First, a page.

I need in a bash script to get details about a file when I know the inode.The system is Linux.


3 Answers 3


If you're dealing exclusively with an ext2/3 filesystem, you can use debugfs to do your inode to file look-up, which can be considerably faster than using find for large filesystems with many files.

debugfs -R "ncheck $inode" /dev/device 2> /dev/null | tail -1 | awk '{print $2}'

Find is still really your best bet though, there is nothing else I know of that is filesystem agnostic.

  • 1
    good idea, but I think this still needs to brute force it, and you don't have the luxury of narrowing down the path. My system took about the same time to locate an inode with debugfs as it did with find.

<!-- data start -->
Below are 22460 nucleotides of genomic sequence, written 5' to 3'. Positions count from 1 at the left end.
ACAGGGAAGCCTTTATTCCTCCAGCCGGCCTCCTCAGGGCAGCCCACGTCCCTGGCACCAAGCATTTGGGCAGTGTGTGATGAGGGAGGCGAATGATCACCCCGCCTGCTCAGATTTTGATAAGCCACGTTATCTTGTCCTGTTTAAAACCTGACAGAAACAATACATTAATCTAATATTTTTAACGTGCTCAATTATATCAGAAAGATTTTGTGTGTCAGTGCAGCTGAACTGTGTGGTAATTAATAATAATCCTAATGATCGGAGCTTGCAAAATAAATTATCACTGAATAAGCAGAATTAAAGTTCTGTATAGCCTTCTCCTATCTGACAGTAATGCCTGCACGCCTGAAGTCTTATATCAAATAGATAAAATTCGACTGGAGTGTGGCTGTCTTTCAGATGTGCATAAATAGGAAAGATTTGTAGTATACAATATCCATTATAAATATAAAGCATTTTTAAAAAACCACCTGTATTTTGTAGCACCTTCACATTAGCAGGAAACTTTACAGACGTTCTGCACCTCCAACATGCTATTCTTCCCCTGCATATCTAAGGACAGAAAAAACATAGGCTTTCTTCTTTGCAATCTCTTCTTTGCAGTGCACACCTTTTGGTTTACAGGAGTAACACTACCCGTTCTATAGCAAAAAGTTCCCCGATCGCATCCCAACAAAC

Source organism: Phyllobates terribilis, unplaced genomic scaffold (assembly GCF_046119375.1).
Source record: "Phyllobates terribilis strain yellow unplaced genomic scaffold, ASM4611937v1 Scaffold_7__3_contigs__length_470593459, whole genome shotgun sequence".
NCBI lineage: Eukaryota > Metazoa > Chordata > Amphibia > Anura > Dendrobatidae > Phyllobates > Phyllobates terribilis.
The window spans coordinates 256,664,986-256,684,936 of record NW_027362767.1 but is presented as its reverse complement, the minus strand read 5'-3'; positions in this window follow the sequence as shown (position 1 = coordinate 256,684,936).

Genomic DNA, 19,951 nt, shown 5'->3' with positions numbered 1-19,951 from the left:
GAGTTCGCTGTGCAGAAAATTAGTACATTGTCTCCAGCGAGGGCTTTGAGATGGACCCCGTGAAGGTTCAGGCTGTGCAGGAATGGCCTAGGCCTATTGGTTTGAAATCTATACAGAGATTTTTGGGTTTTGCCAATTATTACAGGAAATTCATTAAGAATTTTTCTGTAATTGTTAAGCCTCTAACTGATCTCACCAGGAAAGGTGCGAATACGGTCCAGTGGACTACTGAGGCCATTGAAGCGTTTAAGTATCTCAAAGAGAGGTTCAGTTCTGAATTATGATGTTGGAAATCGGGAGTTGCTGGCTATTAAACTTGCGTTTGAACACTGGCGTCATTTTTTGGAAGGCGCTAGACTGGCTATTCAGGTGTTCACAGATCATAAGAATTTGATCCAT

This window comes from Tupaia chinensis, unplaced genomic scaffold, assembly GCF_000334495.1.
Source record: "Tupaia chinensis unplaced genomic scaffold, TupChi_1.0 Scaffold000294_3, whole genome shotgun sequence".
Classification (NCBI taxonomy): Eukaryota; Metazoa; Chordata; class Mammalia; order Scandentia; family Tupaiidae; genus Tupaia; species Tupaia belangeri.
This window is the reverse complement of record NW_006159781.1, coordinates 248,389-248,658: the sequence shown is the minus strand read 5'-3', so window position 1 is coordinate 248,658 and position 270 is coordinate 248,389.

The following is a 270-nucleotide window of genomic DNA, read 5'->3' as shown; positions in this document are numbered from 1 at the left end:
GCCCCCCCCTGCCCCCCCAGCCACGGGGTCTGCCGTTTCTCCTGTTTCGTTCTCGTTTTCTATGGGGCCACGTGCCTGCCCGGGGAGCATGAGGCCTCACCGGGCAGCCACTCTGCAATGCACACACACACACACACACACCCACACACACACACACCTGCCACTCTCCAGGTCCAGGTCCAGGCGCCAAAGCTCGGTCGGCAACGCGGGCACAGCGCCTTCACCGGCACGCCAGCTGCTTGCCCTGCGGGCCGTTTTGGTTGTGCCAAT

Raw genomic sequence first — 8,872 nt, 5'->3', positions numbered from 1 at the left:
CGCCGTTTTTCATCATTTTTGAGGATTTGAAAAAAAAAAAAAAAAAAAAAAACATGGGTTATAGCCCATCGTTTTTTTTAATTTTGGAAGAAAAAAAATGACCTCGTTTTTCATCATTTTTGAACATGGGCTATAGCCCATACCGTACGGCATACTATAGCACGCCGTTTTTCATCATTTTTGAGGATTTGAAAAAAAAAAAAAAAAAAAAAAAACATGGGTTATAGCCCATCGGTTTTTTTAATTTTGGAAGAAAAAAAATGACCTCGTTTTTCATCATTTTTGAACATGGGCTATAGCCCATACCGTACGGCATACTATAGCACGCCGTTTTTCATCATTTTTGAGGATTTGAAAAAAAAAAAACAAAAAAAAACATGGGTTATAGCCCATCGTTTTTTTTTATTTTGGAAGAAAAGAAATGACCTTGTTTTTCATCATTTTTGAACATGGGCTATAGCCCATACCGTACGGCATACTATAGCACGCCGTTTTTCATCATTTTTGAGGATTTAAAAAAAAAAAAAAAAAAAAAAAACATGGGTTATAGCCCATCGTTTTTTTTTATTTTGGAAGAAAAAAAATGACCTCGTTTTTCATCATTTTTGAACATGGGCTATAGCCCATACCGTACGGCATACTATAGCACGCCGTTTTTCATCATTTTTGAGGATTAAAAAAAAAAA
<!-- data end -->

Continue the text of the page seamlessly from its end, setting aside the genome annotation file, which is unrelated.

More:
– JimB
    Nov 21, 2008 at 23:43
  • Thumbed up for the info. However, on my ext4 root partition with 181,558 inodes (which isn't really "large"), sudo find / -mount -inum $i is consistently faster than sudo debugfs -R "ncheck $i" /dev/sda1 (~0.28s vs ~0.52s). Can anyone with a large filesystem test this command?
    – netvope
    Oct 15, 2013 at 20:38
  • Did you invalidate your buffer cache before testing? sync; sync; echo 3 > /proc/sys/vm/drop_caches Oct 16, 2013 at 12:13

Something like so:

find $SEARCHPATH -maxdepth $N -inum $INUM -exec ls -l {} \;

Since the filename links to the inode, ans not vice-versa, you need to do this in a brute force manner. The -maxdepth is to narrow it down if you have some idea of where it should be. You can also ad -xdev if your searching a tree containing multiple filesystems.


You can use find with a combination of -inum and -xdev. This gives you the file's names (it can have more than one name), and from them you can find whatever information you want.

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